Here is how to test a phishing link without clicking on it

Phishing assaults are not only increasing in frequency but also changing. According to Barkly, the number of spam emails containing phishing URLs more than quadrupled between 2015 and 2016. Additionally, it is believed that over half of all emails sent are spam, with the majority of them including dangerous attachments and links.

To be secure, you need to understand how to test phishing links without clicking on them. Consider some of the tried-and-true methods for checking for dangerous links without clicking on them.

Make use of a link scanner

As a result of technological advancements, there are powerful and user-friendly link scanners available for testing a link before clicking on it to visit the site. Examples of the best are ScanURL and URLVoid.

Active antimalware scanning in “Real-Time”

The majority of good anti-malware software has real-time or active scanning capabilities that are intended to identify viruses before they infect your computer. While enabling this option increases the number of system resources that the program consumes, it also protects your computer against dangerous malware such as ransomware and keyloggers.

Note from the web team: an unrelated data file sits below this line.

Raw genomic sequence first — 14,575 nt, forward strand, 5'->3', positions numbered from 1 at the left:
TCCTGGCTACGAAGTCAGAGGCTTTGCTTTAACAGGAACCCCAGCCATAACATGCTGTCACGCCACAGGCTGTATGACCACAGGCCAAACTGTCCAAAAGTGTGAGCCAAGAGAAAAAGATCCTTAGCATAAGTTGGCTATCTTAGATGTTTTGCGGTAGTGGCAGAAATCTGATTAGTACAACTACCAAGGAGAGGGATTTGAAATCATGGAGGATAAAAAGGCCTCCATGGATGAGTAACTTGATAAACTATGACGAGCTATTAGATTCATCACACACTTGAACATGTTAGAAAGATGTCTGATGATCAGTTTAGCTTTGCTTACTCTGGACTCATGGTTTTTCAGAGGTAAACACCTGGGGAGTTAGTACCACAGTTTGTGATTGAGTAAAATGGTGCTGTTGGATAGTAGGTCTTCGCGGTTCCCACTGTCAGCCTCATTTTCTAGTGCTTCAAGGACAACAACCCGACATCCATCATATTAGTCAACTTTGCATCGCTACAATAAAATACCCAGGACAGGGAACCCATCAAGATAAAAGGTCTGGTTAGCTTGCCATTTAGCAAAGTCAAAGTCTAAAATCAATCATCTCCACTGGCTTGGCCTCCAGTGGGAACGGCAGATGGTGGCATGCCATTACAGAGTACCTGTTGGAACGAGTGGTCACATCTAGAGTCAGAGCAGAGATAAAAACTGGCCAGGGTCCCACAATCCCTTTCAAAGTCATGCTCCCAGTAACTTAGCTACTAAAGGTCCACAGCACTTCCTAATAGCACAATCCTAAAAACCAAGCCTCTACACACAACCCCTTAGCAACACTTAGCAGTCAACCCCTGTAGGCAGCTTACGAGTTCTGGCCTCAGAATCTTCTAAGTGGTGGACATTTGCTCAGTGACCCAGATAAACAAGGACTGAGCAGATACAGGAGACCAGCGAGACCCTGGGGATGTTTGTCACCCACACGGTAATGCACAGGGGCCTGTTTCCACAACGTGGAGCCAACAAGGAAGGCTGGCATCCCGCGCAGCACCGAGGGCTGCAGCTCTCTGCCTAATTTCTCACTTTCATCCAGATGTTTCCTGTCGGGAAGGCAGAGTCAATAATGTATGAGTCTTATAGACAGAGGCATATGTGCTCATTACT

Maintain an up-to-date antivirus

Naturally, if your antivirus software does not contain the most up-to-date virus definitions, you will be unable to identify the infections. If you click on the phishing link, the virus will be effectively installed on your computer or mobile device. You may prevent such situations by keeping your antivirus software updated. One way to do this is to use the “auto-update” option, which instructs the program to look for and install updates automatically as soon as they are made available by the software provider.

Expand shortened links

The majority of fraudsters use link shortening services to decrease the length of their links to conceal the true website URL. Fortunately, there are tools and websites that allow you to enlarge a short link to determine the actual website URL before clicking on it. Additionally, there are browser extensions available for this purpose. Certain link expander websites maintain a database of scamming websites and will check to see if the link is connected to any of them once it is expanded.

Phishing is a danger to people, businesses, and governments alike. These four steps can help you avoid being a victim of hackers who use this method to scam innocent individuals.

Found this useful? Share with